Bearing Witness for the Future

PUC Hearing Net-Metering Rules Oct 17

Photo by Livio Filice, via Facebook. (I am in the front row in a yellow solar shirt.)

Yesterday I participated in the public hearing held by the Public Utility Commission for new net metering rules in Maine.  From one testimony, I learned that these proposed rules are the most regressive, anti-solar rules in the nation.  In another testimony, Conservation Law Foundation attorney Emily Green questioned whether this process is even legal, since the changes are drastic enough that they are no longer really net-metering rules, but rather serve to eliminate net-metering–and thus are not within the purview of the Commission. Also noted was the fact that no economic impact statements had been prepared, prior to the hearing, as required by regulation.  Sadly, none of this made it into the story run by the Portland Press Herald today.

I gave testimony, too, but not on technical details or the effects on jobs or existing solar customers.  I spoke in my role as a minister, taking a look at the bigger picture.  Here is what I said:

I want to speak of our responsibility to the future generations, our grandchildren and their grandchildren.  Every gallon of oil we use today is a theft from the quality of life for those future generations.  If we take our responsibility seriously, we should be doing everything possible to shift all of our energy use to renewables, as soon as possible.

That responsibility to the future generations is why my family downsized from a 2000 square foot home to a 1000 square foot home–so we could afford to put solar panels on our roof and use less oil.  It only works for us because of some kind of net metering–solar produces energy during the day, and more during the summer, so we need to draw from the grid at night and in the winter, from the credits we build up during the sunshine. Net-metering makes it work.

But even so, there are only so many things I can do as an individual.  We need to be moving collectively toward an energy policy that will leave a livable future world for our grandchildren.  It is that serious!  We are creating in our time the story that the future generations of human beings will live.  Will it be a story of hardship?  Wars over declining resources? Chaos, and violence? Or will it be a story of human beings living in mutually beneficial relationship to each other and to all beings of the earth?

I know which story I am committed to–and I think we all want that.  It means doing everything possible to encourage the transition to renewable energy.  I pray that you will go home tonight and think of those future generations–our grandchildren and their grandchildren.  I pray that we might leave them a beautiful world–a world we know is possible.

We were told that all testimony was recorded and will be able to be seen at the website of the commission, but it is not posted yet, as far as I can tell.  The website is very difficult to navigate. If you want to find out more about this rule making case, you can follow this link.  If you want to make a comment on these proposed changes, you can do so at this page, using the case number 2016-00222.

There is a lot more to say about all this, but for today I will leave it with my prayer–that we might leave a beautiful world for the future generations.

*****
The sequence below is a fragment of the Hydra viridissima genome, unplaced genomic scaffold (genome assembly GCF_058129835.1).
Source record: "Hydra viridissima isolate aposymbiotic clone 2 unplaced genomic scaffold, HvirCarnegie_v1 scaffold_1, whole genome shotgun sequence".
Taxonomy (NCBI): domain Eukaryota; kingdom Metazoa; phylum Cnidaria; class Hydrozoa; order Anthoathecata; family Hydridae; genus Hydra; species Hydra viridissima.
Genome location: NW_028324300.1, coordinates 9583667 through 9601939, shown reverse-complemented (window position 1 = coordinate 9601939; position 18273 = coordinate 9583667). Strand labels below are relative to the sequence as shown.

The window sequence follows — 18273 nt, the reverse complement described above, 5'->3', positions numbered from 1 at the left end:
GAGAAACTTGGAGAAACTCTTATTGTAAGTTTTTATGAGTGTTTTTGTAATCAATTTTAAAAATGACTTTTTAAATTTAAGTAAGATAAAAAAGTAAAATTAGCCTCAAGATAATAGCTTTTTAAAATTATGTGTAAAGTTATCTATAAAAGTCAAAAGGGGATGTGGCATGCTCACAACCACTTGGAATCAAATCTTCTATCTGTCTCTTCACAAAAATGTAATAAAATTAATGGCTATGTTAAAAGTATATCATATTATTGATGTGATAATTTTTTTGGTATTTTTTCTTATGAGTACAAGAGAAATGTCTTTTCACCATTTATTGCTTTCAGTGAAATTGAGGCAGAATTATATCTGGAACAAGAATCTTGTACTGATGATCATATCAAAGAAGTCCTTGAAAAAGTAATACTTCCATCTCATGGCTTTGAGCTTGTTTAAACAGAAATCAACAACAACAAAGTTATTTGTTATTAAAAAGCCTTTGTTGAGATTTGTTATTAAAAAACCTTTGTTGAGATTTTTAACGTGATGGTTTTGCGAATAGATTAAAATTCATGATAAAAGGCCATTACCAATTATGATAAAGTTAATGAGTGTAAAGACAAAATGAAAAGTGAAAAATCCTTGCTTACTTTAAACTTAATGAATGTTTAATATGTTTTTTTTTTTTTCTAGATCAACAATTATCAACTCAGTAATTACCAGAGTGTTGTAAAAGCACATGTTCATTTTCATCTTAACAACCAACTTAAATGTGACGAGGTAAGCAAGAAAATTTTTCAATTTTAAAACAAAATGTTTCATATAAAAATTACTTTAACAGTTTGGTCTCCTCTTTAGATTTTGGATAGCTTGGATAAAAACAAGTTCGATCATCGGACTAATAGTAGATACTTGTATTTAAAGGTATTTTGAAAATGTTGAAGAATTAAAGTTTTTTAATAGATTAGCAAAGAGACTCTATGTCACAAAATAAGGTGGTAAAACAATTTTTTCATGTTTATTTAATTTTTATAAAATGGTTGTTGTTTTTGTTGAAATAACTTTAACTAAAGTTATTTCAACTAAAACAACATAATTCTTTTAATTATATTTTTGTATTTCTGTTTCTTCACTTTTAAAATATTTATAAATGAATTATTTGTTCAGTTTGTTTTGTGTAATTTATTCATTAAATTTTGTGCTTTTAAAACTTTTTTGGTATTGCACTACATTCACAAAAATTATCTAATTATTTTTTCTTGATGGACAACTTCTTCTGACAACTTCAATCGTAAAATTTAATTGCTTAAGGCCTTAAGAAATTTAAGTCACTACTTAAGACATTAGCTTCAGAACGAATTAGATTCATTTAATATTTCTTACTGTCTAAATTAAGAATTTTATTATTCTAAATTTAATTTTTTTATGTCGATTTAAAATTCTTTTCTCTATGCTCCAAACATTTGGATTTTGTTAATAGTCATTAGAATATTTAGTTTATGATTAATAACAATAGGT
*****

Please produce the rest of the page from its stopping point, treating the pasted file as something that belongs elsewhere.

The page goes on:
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Endings/Next Chapter

Tomorrow we are closing on the sale of our house in North Yarmouth!  Margy is there cleaning up tonight, and I took a last carload of stuff home tonight after work.  Lots of feelings: relief, weariness, glad to have us finally all in one place, sad to leave the trees, glad to have seen the daffodils bloom.

Meanwhile, I’ve been plotting the next chapter in Portland.  I’ve arranged for replacement of our roof shingles, which were nearing the end of their useful life.  That should happen next week.  And, I’ve been researching solar options with a couple of installation companies.  It has been more confusing that I thought it would be.  Lots of options, and the companies didn’t make exactly parallel proposals, so it has been hard to compare.

Meanwhile, state legislators this very day were debating the future of solar energy in Maine.  Our governor has been an opponent, claiming–I believe falsely–that ratepayers are subsidizing those who are using solar.  Right now we have net-metering, where consumers who have solar panels can send extra power generated by solar panels to the grid (for example on sunny summer days), and get a credit for watts that they can use later when they need power in winter.  This benefits the grid because summer is the time of highest demand.  It is what we hope to do.  But the current plan is scheduled for some sort of change after this year, because we’ve reached 1% of energy generated.

It is so crazy, because we all need to keep expanding renewal energy as much as possible, if we are going to have a planet for our future generations.  I wrote emails to my new state representative and state senator, and they are supportive–but there needs to be more support to override a veto by the governor.  He is doing so much damage.  No one in the opposition talks about the subsidies that oil and gas industries still get.  I wonder who is planning for a future  going up to 50% solar?  And then, how do we imagine a fully renewable energy grid?   Meanwhile, despite the political uncertainty, despite the opposition, Margy and I are going forward with our own plans for solar, casting our vote for the future.Bridge to the Sun